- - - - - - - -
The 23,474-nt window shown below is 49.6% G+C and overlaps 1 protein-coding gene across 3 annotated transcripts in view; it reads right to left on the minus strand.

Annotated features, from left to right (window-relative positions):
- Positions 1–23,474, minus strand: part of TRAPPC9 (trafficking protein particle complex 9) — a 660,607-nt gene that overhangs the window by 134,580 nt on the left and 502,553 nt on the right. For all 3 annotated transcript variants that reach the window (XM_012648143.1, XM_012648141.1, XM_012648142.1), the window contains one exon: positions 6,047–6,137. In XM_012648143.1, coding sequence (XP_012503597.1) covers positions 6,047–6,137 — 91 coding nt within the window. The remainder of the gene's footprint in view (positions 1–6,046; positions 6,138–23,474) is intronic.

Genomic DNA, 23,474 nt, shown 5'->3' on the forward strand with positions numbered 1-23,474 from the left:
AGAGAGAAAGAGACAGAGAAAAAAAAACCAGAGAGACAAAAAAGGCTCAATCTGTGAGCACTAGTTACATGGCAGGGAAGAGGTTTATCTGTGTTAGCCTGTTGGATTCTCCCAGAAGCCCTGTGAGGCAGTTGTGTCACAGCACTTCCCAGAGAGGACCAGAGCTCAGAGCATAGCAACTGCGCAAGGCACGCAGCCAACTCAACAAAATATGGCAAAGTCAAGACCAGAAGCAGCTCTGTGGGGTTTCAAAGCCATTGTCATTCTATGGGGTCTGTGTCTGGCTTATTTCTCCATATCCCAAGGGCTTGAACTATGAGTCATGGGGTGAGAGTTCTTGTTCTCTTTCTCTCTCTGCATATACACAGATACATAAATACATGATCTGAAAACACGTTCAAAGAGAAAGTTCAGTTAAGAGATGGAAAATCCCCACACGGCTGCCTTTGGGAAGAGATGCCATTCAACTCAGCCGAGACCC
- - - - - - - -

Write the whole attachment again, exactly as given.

The 23,474-nt window shown below is 49.6% G+C and overlaps 1 protein-coding gene across 3 annotated transcripts in view; it reads right to left on the minus strand.

Annotated features, from left to right (window-relative positions):
- Positions 1–23,474, minus strand: part of TRAPPC9 (trafficking protein particle complex 9) — a 660,607-nt gene that overhangs the window by 134,580 nt on the left and 502,553 nt on the right. For all 3 annotated transcript variants that reach the window (XM_012648143.1, XM_012648141.1, XM_012648142.1), the window contains one exon: positions 6,047–6,137. In XM_012648143.1, coding sequence (XP_012503597.1) covers positions 6,047–6,137 — 91 coding nt within the window. The remainder of the gene's footprint in view (positions 1–6,046; positions 6,138–23,474) is intronic.

Genomic DNA, 23,474 nt, shown 5'->3' on the forward strand with positions numbered 1-23,474 from the left:
AGAGAGAAAGAGACAGAGAAAAAAAAACCAGAGAGACAAAAAAGGCTCAATCTGTGAGCACTAGTTACATGGCAGGGAAGAGGTTTATCTGTGTTAGCCTGTTGGATTCTCCCAGAAGCCCTGTGAGGCAGTTGTGTCACAGCACTTCCCAGAGAGGACCAGAGCTCAGAGCATAGCAACTGCGCAAGGCACGCAGCCAACTCAACAAAATATGGCAAAGTCAAGACCAGAAGCAGCTCTGTGGGGTTTCAAAGCCATTGTCATTCTATGGGGTCTGTGTCTGGCTTATTTCTCCATATCCCAAGGGCTTGAACTATGAGTCATGGGGTGAGAGTTCTTGTTCTCTTTCTCTCTCTGCATATACACAGATACATAAATACATGATCTGAAAACACGTTCAAAGAGAAAGTTCAGTTAAGAGATGGAAAATCCCCACACGGCTGCCTTTGGGAAGAGATGCCATTCAACTCAGCCGAGACCC